The three remaining planes continued on their voyage. Avoiding the Soviet Union, which had not given permission for the planes to cross, they crossed Korea, the coast of China, Hong Kong, Indo-China, Thailand, Burma, and India, and proceeded into the Middle East and then Europe. They arrived in Paris on July 14—Bastille Day. They went from Paris to London and then the north of England to prepare for their Atlantic Ocean crossing. Along the way, they changed from pontoons to wheeled landing gear back to pontoons.
Flying across the Atlantic, the Boston was forced to come down and capsized while being towed by the cruiser that had picked up the crew. The two remaining planes crossed the Atlantic via Iceland and Greenland and reached Canada. The test plane—named the Boston II—met them in Canada and the three planes went on to Washington, D.C. After a hero's welcome, the three planes flew to the West Coast, stopping briefly in Santa Monica and finally landing in Seattle on September 28, 1924.
The trip had taken 175 days. Sources differ on whether they flew almost 29,000 miles (46,671 kilometers) or 26,553 miles (42,733 kilometers). But whatever the actual distance, it was an impressive feat. The Douglas Company had earned the motto "First Around the World."
After the flight, Douglas' future was assured. Its next major achievement was the winning of the 1924 observation aircraft competition for the Air Service that was held at McCook Field. Douglas entered its Liberty-powered XO-2 and was awarded a contract in February 1925. It was the largest contract awarded to date by the War Department, initially calling for the production of 75 aircraft, which Douglas delivered in 1925 and 1926. These planes restored their normal 110-gallon (416-liter) fuel tanks. Some models also retained the interchangeable undercarriage and added twin machine guns. In all, the company built more than 50 versions of the observation plane totaling 778 observation biplanes for the U.S. military and another hundred for export. Some also served with pre-war National Guard units beginning in 1926 and others played an important role when the Army was given the job of carrying airmail in 1934.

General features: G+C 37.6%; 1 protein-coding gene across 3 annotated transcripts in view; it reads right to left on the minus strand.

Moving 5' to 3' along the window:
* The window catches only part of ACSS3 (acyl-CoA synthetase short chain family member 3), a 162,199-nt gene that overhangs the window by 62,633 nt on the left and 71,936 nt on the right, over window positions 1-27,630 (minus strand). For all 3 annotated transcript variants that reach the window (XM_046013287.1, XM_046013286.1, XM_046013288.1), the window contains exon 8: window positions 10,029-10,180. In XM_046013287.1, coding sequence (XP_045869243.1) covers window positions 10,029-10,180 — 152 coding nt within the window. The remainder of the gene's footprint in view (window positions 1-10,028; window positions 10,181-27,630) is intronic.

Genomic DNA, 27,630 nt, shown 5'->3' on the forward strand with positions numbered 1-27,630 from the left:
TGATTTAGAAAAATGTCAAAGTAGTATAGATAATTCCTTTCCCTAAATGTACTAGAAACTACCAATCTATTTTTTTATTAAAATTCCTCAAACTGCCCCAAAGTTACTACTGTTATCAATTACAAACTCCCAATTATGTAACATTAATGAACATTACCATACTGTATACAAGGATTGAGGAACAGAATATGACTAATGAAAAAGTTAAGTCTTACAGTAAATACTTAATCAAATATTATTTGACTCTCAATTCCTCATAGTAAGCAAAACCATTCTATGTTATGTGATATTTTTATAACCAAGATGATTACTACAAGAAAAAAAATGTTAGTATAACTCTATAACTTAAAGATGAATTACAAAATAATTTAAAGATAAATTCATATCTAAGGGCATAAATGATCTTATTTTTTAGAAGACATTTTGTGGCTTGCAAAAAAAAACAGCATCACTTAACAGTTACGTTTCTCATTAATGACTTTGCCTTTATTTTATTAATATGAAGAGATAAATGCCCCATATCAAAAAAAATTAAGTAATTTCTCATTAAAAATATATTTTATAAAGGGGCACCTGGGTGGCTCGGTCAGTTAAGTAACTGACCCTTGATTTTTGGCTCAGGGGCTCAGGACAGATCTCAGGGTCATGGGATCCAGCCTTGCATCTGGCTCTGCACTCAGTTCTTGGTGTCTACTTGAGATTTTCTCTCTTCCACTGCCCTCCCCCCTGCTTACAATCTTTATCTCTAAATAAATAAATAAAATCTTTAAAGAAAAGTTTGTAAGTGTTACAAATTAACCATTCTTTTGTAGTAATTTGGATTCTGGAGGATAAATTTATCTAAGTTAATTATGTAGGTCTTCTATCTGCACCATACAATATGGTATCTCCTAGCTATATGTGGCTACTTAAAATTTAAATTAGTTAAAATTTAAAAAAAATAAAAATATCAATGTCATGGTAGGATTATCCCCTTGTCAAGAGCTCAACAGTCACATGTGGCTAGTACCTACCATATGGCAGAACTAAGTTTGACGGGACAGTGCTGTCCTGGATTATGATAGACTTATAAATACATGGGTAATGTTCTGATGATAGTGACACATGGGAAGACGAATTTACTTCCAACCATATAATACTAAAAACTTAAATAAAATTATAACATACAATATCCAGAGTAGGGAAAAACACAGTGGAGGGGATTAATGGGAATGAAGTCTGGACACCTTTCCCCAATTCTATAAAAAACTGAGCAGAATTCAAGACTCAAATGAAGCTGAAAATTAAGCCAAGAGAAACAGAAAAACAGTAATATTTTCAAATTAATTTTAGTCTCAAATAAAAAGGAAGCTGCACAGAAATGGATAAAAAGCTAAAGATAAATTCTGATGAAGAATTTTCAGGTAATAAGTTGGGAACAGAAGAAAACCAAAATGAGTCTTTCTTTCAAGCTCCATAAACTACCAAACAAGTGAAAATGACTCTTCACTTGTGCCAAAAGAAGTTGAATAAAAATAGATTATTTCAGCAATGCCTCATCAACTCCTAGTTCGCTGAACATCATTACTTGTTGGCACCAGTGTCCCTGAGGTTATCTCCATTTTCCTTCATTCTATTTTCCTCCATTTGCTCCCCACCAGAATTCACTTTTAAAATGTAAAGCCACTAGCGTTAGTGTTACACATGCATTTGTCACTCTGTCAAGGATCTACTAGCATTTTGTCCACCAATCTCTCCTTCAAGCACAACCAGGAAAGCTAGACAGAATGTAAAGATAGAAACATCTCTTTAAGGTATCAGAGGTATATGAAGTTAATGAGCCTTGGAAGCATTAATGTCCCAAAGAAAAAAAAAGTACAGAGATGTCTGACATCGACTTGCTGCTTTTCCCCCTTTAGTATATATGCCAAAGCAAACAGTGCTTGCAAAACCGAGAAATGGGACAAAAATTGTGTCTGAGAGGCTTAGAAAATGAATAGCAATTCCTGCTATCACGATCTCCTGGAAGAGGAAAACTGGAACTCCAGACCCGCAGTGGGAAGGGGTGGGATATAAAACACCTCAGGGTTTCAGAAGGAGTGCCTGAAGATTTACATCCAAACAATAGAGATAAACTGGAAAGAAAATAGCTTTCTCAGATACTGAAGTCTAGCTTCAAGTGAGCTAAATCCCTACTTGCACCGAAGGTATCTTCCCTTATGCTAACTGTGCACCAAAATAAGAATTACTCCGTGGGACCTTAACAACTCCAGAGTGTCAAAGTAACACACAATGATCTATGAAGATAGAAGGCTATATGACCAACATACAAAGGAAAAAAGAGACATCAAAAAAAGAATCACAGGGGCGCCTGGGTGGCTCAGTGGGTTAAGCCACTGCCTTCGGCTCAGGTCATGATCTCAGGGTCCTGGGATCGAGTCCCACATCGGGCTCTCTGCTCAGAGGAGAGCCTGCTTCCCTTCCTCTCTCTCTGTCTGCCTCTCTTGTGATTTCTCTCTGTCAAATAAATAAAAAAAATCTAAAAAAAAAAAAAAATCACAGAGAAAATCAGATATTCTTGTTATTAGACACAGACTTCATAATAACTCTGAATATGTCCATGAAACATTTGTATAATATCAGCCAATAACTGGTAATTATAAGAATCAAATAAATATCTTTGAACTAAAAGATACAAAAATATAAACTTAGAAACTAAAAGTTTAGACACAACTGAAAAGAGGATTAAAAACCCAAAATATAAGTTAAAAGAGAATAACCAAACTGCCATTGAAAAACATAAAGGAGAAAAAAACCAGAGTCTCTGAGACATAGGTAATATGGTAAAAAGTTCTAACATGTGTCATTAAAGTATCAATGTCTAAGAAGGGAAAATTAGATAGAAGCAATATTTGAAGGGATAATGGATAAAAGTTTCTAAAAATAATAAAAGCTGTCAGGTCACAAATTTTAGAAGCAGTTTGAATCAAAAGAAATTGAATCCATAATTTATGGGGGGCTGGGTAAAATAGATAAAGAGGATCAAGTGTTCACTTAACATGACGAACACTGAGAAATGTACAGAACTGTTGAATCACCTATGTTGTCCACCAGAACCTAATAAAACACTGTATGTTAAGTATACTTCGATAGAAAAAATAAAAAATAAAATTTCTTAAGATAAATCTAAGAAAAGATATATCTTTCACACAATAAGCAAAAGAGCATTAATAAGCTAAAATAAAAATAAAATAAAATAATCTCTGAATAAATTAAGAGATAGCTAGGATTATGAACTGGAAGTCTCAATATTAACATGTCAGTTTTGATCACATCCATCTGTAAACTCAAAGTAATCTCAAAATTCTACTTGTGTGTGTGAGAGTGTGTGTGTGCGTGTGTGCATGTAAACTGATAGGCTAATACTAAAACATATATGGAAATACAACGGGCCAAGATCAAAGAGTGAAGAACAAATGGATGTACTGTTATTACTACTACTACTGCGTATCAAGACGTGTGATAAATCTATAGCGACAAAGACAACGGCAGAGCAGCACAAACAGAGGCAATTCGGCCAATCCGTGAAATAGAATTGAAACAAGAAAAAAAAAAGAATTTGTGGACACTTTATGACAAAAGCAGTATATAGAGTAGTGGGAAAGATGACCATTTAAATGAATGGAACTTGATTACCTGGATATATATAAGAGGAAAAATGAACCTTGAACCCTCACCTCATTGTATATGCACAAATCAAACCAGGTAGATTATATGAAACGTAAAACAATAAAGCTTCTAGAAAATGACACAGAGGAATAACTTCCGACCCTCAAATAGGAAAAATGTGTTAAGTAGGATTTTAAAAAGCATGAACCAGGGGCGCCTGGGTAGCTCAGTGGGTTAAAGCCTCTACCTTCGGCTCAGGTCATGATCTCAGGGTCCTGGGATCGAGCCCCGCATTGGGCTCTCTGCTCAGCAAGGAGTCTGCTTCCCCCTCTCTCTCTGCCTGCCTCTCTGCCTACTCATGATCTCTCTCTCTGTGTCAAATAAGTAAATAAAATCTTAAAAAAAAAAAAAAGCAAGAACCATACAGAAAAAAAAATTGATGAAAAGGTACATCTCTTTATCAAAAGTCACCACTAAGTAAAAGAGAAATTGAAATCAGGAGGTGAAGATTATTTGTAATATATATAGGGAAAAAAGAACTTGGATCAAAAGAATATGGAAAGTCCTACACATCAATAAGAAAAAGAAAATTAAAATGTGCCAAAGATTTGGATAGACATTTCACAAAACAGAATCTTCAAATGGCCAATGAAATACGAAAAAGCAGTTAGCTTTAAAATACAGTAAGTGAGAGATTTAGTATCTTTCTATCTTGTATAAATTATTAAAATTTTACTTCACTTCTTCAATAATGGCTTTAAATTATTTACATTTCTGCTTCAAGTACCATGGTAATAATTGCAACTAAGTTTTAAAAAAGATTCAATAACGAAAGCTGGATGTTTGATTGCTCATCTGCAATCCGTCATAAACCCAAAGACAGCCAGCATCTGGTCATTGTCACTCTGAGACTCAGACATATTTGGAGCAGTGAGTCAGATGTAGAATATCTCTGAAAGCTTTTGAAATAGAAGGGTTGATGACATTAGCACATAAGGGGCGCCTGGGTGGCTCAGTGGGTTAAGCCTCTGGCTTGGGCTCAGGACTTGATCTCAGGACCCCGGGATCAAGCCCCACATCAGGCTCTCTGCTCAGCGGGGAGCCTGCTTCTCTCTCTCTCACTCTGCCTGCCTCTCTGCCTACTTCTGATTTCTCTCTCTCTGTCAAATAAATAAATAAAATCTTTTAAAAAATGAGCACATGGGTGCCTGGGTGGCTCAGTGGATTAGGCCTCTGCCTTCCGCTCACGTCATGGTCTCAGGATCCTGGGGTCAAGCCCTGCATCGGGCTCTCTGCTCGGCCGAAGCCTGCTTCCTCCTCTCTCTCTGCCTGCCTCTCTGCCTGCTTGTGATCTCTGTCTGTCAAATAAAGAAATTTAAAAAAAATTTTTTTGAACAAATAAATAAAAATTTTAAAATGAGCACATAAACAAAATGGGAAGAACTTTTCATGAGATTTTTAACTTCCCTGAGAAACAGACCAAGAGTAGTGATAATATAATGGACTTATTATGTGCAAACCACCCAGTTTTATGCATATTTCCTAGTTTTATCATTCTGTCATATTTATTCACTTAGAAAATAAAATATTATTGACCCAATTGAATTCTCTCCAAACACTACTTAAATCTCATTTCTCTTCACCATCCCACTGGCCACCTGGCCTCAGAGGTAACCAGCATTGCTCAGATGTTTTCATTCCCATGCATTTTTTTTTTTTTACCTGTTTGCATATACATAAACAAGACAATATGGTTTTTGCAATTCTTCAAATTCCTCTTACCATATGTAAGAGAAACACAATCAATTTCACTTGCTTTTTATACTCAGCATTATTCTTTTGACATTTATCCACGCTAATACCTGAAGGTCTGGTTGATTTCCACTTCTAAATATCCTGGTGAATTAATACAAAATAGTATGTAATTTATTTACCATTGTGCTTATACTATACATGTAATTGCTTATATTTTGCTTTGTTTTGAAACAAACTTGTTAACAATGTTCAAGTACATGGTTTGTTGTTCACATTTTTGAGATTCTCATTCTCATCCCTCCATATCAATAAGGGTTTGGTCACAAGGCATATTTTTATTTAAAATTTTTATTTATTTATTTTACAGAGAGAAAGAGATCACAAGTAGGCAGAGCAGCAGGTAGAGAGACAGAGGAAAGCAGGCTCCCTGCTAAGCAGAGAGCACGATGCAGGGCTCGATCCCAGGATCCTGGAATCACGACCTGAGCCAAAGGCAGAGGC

Francillon, René J. McDonnell Douglas Aircraft Since 1920. London: Putnam, 1979.
Morrison, Wilbur H. Donald W. Douglas – A Heart With Wings. Ames, Iowa: Iowa State University Press, 1991.
Pearcy, Arthur. Douglas Propliners: DC-1 – DC-7. Shrewsbury, England: Airlife Publishing Ltd., 1995.
"Douglas World Cruisers (DWC) Transport." http://www.boeing.com/history/mdc/dwc.htm
"World Flight Chronicle." http://www.nationalmuseum.af.mil/. World Flight Chronicle is a fictitious newspaper-style web document designed to add interest to the events surrounding the first round-the-world flight in 1924. Any similarity to an actual newspaper or newsletter is purely coincidental. Events reported in the World Flight Chronicle are true and drawn from primary and secondary sources and cited where appropriate. Historical fictionalization of stories is done purely to enhance readability.